Michael Cohen’s guilty plea this week, on charges including campaign-finance violations, brought the investigations directly to the president. It has also, however, supplied Donald Trump and his allies with new material with which to cry “witch hunt.” Having argued all along that the investigations are political in character, they point now to strained legal claims focused on Trump’s sexual history. Distasteful, yes, they say; but it has “nothing to do with Russia,” and the charge’s evident purpose is to sully the president and to find some basis on which to bring him down.
In the days ahead, that message will surely also include references to the juror who voted to convict Paul Manafort, but told Fox News that she believed that the prosecutors aim was to flip Manafort for “dirt” on Trump. In this way, Trump will attempt to situate himself squarely in the tradition of other subjects of public-corruption prosecutions who, facing legal and political ruin, blame high political intrigue and low motive.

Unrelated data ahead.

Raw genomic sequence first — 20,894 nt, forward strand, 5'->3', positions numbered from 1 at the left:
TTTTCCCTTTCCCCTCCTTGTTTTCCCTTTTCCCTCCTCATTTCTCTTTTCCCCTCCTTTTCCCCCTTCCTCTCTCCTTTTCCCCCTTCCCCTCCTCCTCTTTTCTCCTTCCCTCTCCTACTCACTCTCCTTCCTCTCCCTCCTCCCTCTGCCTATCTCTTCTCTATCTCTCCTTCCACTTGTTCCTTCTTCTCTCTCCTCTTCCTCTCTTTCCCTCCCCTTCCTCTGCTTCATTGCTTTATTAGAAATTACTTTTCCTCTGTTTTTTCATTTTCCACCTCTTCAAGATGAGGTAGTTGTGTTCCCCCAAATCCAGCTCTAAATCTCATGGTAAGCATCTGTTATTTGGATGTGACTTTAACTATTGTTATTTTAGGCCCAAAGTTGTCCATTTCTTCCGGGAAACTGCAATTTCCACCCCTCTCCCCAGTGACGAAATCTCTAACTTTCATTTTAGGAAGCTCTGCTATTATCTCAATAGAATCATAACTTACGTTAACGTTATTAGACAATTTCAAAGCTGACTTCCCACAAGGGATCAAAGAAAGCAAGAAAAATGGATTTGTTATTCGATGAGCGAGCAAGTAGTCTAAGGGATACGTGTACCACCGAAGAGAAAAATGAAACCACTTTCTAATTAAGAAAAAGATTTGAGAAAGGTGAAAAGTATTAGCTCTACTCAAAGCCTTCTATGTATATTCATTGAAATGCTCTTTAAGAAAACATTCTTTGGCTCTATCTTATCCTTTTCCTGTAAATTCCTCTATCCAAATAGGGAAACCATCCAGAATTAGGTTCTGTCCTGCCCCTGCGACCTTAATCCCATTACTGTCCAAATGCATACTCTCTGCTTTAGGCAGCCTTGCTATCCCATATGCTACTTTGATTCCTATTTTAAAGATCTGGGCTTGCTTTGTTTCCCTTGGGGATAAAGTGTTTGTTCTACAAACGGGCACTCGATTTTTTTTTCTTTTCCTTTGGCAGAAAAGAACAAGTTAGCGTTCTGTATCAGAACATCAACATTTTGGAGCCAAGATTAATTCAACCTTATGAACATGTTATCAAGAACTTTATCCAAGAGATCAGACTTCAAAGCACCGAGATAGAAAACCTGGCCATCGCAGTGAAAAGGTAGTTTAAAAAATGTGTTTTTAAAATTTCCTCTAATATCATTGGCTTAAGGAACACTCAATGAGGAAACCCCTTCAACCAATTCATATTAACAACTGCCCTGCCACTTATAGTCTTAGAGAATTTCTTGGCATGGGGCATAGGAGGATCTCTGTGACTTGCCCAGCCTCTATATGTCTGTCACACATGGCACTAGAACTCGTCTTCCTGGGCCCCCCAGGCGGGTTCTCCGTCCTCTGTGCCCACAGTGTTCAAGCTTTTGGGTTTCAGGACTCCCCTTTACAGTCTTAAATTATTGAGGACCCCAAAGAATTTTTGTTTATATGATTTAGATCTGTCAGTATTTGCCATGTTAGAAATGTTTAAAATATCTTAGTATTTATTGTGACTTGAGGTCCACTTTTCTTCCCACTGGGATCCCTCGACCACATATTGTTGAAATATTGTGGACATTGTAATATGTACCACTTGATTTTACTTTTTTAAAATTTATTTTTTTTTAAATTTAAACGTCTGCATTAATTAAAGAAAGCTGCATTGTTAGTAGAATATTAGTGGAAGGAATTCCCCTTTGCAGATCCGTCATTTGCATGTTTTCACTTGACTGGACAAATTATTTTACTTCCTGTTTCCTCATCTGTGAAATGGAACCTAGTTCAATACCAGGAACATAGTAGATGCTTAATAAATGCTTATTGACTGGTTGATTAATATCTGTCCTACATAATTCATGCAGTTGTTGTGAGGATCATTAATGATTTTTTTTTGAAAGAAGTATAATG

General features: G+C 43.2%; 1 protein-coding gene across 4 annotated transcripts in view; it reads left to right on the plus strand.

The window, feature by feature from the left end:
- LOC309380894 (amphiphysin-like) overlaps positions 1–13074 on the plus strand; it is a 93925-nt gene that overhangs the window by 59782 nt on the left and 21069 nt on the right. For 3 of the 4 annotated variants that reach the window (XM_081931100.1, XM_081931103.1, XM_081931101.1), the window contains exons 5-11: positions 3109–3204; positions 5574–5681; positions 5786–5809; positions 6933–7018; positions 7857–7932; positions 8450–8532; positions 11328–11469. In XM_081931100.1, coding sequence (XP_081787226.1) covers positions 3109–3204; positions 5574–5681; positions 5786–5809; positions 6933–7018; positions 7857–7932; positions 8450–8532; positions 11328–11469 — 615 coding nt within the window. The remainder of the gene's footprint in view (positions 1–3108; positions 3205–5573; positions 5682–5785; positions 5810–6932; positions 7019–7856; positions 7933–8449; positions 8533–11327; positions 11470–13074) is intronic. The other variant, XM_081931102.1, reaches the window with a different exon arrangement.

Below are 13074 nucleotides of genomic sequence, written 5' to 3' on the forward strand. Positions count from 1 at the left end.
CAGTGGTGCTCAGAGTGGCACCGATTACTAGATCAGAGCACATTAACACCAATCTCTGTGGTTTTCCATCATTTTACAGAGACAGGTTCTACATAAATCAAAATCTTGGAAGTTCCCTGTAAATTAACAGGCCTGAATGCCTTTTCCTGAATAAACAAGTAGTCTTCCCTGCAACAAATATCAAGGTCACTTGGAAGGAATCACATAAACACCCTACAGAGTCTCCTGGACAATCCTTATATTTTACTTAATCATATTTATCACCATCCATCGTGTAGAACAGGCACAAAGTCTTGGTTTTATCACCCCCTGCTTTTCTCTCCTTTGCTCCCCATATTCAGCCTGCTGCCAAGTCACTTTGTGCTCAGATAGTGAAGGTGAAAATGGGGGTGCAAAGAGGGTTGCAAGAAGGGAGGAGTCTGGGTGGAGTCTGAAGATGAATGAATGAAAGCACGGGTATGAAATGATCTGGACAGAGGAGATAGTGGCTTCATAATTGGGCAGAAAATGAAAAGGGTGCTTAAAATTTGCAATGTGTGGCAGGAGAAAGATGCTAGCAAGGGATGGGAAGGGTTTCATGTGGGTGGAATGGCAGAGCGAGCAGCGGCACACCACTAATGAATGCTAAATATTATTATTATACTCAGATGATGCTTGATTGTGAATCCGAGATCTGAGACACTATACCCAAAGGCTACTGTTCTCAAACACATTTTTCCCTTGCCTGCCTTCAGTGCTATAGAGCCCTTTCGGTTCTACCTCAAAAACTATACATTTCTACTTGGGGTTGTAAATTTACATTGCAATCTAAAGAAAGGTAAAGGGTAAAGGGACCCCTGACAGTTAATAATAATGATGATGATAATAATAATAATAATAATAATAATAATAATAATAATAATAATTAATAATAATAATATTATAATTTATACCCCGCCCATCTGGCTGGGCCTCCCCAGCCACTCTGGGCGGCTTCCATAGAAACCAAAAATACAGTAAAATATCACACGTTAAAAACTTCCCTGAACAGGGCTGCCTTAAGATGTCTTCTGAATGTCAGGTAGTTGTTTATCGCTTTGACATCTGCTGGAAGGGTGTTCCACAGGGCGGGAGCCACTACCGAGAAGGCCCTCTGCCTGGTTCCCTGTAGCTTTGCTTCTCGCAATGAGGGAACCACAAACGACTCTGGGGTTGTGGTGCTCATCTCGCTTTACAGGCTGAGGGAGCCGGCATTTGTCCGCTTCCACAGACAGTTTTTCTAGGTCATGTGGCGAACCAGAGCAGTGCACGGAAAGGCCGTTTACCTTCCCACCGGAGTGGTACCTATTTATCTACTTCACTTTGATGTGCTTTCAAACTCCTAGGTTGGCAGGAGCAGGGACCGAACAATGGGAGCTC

This defense only succeeds to the extent that it breaks into smaller pieces the larger story of the president’s legal troubles, systematically distorting and misrepresenting each element to make the whole seem less than the sum of its parts. So Trump maintained that former National-Security Adviser Michael Flynn, who pleaded guilty for lying to the FBI, had to go only because he lied to the vice president, and otherwise was blameless for the dealings with the Russians about which he lied. He dismissed his former campaign adviser George Papadopoulos, who lied to investigators about his contacts with Russians, as a “low-level volunteer.” His answer to the Cohen plea is that his former lawyer and friend is a liar, not to be trusted. He has depicted Manafort as “brave,” a distinguished member of the Republican consulting community who only landed in the sights of prosecutors because of his late and brief ties to Trump and his refusal to “break” under the threat of jail time.